"THE COURT: * * * the Court is so satisfied with the testimony of the Plaintiff herein, Robert L. Kline, as to the basis and grounds for his divorce action. The Court will grant a Judgment of absolute divorce from the Defendant, Dorothy A. Kline, and the Court will award custody of the two minor children to the Defendant wife and set support as indicated by agreement of the parties, and, also, the court will include in the Judgment to be prepared by counsel provisions relative to the disposition of the property between the parties.
The Court wants to compliment counsel in this matter and the parties in resolving what has been the most complex and demanding divorce action."
On May 3, 1978, plaintiff moved to continue child support at $600 per month alleging a change in conditions. Defendant answered denying a change in conditions, and moved for the return of several items of furniture to her taken by plaintiff contrary to the terms of the settlement in open court and moved for interest on unpaid sums due thereunder. On May 18, 1978, plaintiff moved for entry of judgment of divorce, according to a proposed judgment attached thereto. Plaintiff filed three answers to the defendant's motions. On May 24, 1978, the trial court ordered plaintiff to pay child support payments of $900 per month effective May 1, 1978. On May 31, 1978, a hearing was held on plaintiff's motions to continue payments at $600 per month and for the court to sign and enter plaintiff's proposed judgment.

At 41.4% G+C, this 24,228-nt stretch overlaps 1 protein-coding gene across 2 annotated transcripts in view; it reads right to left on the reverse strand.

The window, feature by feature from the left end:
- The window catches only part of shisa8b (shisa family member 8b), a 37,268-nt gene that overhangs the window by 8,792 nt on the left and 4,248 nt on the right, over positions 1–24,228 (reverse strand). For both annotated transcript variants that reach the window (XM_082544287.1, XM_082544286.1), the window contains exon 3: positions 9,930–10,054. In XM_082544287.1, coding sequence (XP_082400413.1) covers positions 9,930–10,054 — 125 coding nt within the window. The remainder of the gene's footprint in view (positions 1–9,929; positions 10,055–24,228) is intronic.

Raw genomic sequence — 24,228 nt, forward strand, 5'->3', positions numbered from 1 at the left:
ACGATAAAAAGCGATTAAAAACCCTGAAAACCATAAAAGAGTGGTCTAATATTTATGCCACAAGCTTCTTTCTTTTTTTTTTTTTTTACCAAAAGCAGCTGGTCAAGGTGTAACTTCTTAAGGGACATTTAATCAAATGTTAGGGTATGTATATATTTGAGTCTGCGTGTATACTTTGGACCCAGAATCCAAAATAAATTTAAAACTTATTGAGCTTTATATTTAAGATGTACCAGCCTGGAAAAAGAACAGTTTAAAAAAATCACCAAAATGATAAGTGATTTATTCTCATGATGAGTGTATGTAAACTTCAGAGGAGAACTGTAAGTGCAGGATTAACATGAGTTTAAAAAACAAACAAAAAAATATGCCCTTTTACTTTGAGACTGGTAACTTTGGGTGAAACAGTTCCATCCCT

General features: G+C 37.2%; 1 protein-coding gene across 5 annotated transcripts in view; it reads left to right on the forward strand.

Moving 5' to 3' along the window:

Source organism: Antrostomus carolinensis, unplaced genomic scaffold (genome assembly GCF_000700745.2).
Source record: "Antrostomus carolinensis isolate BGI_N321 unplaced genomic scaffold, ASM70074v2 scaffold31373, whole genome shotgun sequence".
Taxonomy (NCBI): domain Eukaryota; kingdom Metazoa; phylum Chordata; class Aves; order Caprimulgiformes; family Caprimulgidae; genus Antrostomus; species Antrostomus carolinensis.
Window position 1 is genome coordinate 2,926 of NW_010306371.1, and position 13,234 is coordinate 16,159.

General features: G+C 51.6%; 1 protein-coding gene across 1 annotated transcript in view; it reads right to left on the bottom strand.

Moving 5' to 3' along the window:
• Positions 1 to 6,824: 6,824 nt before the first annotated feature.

Plaintiff had paid $20,000 of the $30,000 payable according to the stipulation of settlement and $10,000 was still unpaid. Also, the monthly payments were not paid.
The court referred the matter again to the Friend of the Court and a hearing was held in accord therewith but never concluded nor was there a report made. The attorneys were unable to agree as to how to proceed and complete the case.
On August 16, 1978, defendant moved for entry of judgment of divorce, which was noticed for August 30, 1978. Service was had on plaintiff's counsel.
A hearing was held in the matter on August 29, 1978. On August 30, 1978, plaintiff filed an answer to defendant's motion for entry of judgment of divorce.
The trial court signed and filed a judgment of divorce on September 1, 1978, which was very similar to the proposed judgment of divorce proffered by plaintiff.